Bonds are the new stocks. Real estate is the new technology. Investors frequently go in and out of sectors as if it were fashion. But one area of investing that's tragically (and perennially) un-hip is the idea of tax management.

And just like the fashion victims who spend way too much money only to end up looking foolish, investors chasing trends ignore what might be the single most important guarantee of better-than-average returns: tax efficiency. A new study by Lipper, a Reuters company, shows that investors needlessly give up as much as 23% of returns to taxes.

The study is the first based on the disclosure requirements of the Mutual Fund Tax Awareness Act, which was passed in 2000 but only recently enacted. As of February 2002, all mutual fund prospectuses (except those for money market funds) must report after-tax returns. The results were surprising.

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"We knew going into it that taxes were a burden on the individual investor," says Tom Roseen, a research analyst at Lipper, who co-authored the study with Lucas Garland. "But we didn't expect the burden to be this great."

Investors, on average, give up 1.3 to 2.5 percentage points annually to taxes. That translates to as much as 23% of the return (in dollars) getting wiped out by taxes every year. Remember, we're talking about the capital gains taxes that are generated within the fund, not the taxes you would owe on selling the fund.

Fund expenses have long been known as a drag on returns. The average expense ratio is 1.25%, and while index and bond funds generally have much lower expenses, specialized stock funds frequently have expenses upwards of 3%. The detrimental effect of poor tax management, though, is considerably greater than the impact of expenses.

The Gift That Keeps on Giving

The beauty of compounding has been hailed in every article on retirement planning. Compounding, though, works both ways, and taxes are a significant drag on fund performance that only gets worse over time.

A KPMG study, quoted in the Lipper research, found that the median tax loss was 2.7 percentage points a year. That's pretty significant over a 30-year period.

In one example, Lipper calculated that a $10,000 investment would grow to $174,494 after 30 years, assuming a 10% average annual return. But if you factor in the median tax loss from the KPMG study, the future value of that investment would be $82,792 -- a loss of more than $91,700 just from taxes.

And lest you think that the mandate of tax management means managers are limited in their decisions and therefore aren't able to achieve the highest possible returns, Lipper's study showed that tax-managed fund performance soundly beat that of other actively managed funds.

Tax-managed large-cap, small-cap and multi-cap funds outperformed the average nontax-managed funds in the categories -- and by no small amount. The average tax-managed fund in each of the categories beat the nontax-managed funds by a range of 3 percentage points to 3.65 percentage points on an after-tax basis.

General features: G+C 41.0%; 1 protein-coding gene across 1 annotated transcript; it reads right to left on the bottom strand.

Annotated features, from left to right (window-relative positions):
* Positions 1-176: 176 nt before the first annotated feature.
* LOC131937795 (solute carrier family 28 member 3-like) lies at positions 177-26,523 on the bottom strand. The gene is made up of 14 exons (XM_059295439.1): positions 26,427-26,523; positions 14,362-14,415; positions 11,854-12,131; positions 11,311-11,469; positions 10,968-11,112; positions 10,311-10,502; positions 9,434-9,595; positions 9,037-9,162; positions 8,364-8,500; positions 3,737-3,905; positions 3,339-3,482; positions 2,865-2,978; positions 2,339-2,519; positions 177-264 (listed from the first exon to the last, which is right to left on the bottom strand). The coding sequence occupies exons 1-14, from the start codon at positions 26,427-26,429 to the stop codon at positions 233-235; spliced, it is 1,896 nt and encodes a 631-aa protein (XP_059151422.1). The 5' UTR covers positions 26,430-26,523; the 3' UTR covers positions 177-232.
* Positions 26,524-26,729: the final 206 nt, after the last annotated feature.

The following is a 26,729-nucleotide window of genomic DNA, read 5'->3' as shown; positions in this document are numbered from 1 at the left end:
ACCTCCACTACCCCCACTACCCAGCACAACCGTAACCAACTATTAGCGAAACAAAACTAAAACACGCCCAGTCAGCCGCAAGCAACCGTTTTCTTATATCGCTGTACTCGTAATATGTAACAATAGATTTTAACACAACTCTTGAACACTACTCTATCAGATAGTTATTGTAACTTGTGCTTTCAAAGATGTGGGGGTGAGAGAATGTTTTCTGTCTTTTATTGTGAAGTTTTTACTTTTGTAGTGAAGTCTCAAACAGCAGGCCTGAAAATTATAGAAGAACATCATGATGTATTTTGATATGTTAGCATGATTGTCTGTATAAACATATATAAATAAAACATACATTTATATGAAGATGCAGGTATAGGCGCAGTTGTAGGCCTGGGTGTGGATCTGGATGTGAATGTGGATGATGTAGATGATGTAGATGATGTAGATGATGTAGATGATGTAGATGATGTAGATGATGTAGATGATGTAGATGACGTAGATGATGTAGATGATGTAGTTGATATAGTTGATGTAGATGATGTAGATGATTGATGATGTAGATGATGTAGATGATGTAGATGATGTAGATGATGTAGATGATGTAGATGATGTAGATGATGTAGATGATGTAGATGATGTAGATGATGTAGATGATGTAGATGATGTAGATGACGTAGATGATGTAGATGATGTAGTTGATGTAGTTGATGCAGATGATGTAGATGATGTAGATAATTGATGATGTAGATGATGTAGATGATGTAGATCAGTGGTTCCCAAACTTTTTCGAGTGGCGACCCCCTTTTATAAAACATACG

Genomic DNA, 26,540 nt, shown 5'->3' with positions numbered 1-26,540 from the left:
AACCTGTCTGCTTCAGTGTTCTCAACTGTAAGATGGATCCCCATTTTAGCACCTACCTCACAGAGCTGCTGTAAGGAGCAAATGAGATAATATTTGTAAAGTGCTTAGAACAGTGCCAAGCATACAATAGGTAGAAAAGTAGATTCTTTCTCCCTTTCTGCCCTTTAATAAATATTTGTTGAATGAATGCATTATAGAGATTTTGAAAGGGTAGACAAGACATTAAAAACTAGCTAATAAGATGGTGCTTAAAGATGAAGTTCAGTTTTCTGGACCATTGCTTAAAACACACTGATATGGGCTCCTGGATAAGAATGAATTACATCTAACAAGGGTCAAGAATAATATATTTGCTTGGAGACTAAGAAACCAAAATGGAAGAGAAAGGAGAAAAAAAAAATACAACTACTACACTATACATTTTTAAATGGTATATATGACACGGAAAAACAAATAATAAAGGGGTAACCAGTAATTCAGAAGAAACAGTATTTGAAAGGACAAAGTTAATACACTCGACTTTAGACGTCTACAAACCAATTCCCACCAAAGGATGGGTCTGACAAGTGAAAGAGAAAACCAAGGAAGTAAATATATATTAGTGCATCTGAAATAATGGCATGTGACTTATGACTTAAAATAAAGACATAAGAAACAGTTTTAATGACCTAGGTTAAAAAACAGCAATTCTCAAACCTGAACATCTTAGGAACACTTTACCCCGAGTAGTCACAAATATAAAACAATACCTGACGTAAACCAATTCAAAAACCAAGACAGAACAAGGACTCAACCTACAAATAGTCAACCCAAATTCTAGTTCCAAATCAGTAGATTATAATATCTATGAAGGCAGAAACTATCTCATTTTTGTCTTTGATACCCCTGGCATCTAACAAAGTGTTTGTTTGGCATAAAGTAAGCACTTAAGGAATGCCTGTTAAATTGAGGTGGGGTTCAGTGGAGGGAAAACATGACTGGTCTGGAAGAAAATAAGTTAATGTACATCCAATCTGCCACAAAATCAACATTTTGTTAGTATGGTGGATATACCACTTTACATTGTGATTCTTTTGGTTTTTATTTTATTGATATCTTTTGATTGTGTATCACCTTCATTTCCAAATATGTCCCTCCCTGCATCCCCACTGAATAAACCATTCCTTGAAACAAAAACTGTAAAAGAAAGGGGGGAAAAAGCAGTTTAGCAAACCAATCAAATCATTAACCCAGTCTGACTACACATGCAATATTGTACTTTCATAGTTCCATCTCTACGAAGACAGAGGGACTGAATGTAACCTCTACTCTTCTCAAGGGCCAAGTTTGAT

Also, the tax-managed funds kept between 77.6% and 90.4% of their gross return, whereas the average nontax-managed fund kept just 60% to 63.2% of its gross return.

Prior to the new disclosure rules, turnover was thought to be an appropriate proxy for the tax efficiency of a fund. Since high turnover typically generates high capital gains, the approach isn't totally misguided. But careful buying and selling can add to tax efficiency, even if trades are frequent. The Lipper study found that there's at least a 1-in-10 chance that a fund with high portfolio turnover is in fact tax efficient.

Small Slice

Granted, tax-managed funds make more of an impact in taxable accounts -- investors don't owe capital gains taxes on funds held through their 401(k)s, IRAs or other tax-deferred accounts.

But of the approximately $2.91 trillion invested in taxable accounts, only $35.7 billion is invested in tax-managed funds. That means just 1.2% of assets in taxable accounts are in tax-managed funds. The figure excludes index funds, but even after adding the $415.4 billion invested in index funds, that still means that only 15.5% of investable assets are in tax efficient funds.

Investor reluctance to choose tax-managed funds, whether actively managed or indexed, is somewhat baffling. Now that the disclosure requirements include after-tax returns, though, Roseen expects investors to show more of an interest.

"People tend to think there's nothing they can do about taxes, that Uncle Sam just digs into their pockets," Roseen says. "But portfolio management really can make a difference. And now we know just how much."

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